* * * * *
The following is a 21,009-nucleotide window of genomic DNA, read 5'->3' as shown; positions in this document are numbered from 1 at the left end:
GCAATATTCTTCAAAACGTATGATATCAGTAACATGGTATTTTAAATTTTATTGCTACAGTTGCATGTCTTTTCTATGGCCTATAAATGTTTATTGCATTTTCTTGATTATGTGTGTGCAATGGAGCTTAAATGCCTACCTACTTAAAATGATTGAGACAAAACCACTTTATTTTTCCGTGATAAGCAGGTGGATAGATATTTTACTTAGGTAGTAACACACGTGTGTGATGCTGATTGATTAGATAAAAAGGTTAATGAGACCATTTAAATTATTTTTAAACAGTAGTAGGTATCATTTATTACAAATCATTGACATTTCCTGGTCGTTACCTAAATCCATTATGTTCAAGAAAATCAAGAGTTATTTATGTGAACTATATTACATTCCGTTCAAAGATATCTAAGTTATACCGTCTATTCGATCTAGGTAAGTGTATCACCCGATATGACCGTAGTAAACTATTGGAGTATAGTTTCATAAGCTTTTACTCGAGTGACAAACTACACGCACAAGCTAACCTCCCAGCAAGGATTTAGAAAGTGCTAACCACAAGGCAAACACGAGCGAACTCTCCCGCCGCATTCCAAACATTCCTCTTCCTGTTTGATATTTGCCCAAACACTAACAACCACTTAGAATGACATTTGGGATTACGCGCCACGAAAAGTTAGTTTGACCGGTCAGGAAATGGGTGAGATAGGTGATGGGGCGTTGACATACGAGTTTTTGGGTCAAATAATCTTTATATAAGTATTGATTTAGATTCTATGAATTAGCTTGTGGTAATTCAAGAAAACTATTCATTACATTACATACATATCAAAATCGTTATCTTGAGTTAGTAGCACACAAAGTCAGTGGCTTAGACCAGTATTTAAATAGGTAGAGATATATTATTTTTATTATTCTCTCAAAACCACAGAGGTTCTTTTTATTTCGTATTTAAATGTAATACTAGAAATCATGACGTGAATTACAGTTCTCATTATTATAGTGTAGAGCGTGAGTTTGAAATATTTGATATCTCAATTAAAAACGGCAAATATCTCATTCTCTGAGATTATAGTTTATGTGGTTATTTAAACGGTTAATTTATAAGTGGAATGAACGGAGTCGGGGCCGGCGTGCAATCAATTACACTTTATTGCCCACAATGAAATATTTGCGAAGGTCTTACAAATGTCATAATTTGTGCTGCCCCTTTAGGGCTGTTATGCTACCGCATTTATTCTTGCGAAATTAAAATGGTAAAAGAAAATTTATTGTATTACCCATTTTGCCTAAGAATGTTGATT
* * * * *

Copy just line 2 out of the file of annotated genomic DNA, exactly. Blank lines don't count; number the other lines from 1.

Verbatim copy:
GCAATATTCTTCAAAACGTATGATATCAGTAACATGGTATTTTAAATTTTATTGCTACAGTTGCATGTCTTTTCTATGGCCTATAAATGTTTATTGCATTTTCTTGATTATGTGTGTGCAATGGAGCTTAAATGCCTACCTACTTAAAATGATTGAGACAAAACCACTTTATTTTTCCGTGATAAGCAGGTGGATAGATATTTTACTTAGGTAGTAACACACGTGTGTGATGCTGATTGATTAGATAAAAAGGTTAATGAGACCATTTAAATTATTTTTAAACAGTAGTAGGTATCATTTATTACAAATCATTGACATTTCCTGGTCGTTACCTAAATCCATTATGTTCAAGAAAATCAAGAGTTATTTATGTGAACTATATTACATTCCGTTCAAAGATATCTAAGTTATACCGTCTATTCGATCTAGGTAAGTGTATCACCCGATATGACCGTAGTAAACTATTGGAGTATAGTTTCATAAGCTTTTACTCGAGTGACAAACTACACGCACAAGCTAACCTCCCAGCAAGGATTTAGAAAGTGCTAACCACAAGGCAAACACGAGCGAACTCTCCCGCCGCATTCCAAACATTCCTCTTCCTGTTTGATATTTGCCCAAACACTAACAACCACTTAGAATGACATTTGGGATTACGCGCCACGAAAAGTTAGTTTGACCGGTCAGGAAATGGGTGAGATAGGTGATGGGGCGTTGACATACGAGTTTTTGGGTCAAATAATCTTTATATAAGTATTGATTTAGATTCTATGAATTAGCTTGTGGTAATTCAAGAAAACTATTCATTACATTACATACATATCAAAATCGTTATCTTGAGTTAGTAGCACACAAAGTCAGTGGCTTAGACCAGTATTTAAATAGGTAGAGATATATTATTTTTATTATTCTCTCAAAACCACAGAGGTTCTTTTTATTTCGTATTTAAATGTAATACTAGAAATCATGACGTGAATTACAGTTCTCATTATTATAGTGTAGAGCGTGAGTTTGAAATATTTGATATCTCAATTAAAAACGGCAAATATCTCATTCTCTGAGATTATAGTTTATGTGGTTATTTAAACGGTTAATTTATAAGTGGAATGAACGGAGTCGGGGCCGGCGTGCAATCAATTACACTTTATTGCCCACAATGAAATATTTGCGAAGGTCTTACAAATGTCATAATTTGTGCTGCCCCTTTAGGGCTGTTATGCTACCGCATTTATTCTTGCGAAATTAAAATGGTAAAAGAAAATTTATTGTATTACCCATTTTGCCTAAGAATGTTGATT